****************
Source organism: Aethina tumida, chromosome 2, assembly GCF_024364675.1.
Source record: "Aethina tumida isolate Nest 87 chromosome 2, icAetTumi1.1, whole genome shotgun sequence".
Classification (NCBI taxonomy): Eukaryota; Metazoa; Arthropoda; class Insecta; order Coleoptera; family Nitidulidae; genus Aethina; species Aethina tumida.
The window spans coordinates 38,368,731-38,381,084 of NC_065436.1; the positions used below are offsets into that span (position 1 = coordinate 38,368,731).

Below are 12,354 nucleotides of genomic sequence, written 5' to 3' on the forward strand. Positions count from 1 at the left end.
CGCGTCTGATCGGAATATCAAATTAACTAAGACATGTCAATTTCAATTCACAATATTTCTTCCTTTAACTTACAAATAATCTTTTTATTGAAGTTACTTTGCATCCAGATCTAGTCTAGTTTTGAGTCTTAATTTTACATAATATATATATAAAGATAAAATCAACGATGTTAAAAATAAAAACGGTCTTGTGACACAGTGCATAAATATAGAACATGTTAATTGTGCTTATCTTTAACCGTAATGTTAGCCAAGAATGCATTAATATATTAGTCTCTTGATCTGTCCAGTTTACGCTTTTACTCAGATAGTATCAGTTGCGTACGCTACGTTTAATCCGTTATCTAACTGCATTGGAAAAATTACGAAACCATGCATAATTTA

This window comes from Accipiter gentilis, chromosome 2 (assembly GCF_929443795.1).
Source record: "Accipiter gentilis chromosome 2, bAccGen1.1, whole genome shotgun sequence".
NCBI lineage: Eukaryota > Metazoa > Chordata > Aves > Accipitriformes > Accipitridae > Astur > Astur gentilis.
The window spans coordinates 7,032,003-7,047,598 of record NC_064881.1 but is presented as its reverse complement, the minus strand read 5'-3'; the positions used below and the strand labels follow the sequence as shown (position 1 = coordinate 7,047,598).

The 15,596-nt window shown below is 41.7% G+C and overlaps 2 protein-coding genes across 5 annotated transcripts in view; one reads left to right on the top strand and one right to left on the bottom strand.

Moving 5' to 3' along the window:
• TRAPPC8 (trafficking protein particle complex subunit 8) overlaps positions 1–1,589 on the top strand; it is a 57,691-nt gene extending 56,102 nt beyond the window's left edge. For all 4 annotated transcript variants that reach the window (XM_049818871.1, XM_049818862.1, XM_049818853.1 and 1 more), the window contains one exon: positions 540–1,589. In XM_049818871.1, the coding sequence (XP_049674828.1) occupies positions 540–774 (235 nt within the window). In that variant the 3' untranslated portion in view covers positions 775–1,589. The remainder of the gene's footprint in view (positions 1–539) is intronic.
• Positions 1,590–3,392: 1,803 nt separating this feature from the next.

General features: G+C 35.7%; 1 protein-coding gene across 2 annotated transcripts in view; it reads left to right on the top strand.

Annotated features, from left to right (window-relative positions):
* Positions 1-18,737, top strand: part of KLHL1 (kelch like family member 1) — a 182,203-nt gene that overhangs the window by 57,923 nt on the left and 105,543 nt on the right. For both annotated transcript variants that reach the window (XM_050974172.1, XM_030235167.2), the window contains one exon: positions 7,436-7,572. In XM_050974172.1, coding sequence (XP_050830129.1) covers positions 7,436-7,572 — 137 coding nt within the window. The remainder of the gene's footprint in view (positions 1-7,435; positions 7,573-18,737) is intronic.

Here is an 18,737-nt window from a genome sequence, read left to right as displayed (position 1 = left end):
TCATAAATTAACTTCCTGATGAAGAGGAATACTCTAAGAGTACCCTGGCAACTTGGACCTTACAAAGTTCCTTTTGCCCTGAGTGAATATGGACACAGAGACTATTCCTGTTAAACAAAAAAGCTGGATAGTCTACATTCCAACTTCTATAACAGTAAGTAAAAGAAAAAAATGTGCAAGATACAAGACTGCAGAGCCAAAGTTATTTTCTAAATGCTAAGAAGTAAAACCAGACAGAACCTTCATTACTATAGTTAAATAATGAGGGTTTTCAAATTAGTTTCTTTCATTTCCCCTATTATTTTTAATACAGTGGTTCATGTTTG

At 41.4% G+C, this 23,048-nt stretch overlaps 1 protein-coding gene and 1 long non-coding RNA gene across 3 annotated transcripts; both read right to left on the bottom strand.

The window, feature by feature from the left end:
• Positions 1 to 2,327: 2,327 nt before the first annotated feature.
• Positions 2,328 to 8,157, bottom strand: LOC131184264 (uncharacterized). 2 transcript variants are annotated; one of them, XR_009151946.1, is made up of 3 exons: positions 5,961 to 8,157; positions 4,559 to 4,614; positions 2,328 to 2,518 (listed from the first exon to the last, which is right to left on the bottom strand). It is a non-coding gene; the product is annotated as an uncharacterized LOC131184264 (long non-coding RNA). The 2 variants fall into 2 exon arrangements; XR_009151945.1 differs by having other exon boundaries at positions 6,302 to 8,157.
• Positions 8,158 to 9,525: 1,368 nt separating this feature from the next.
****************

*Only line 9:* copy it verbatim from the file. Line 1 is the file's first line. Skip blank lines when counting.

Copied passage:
NCBI lineage: Eukaryota > Metazoa > Chordata > Aves > Accipitriformes > Accipitridae > Astur > Astur gentilis.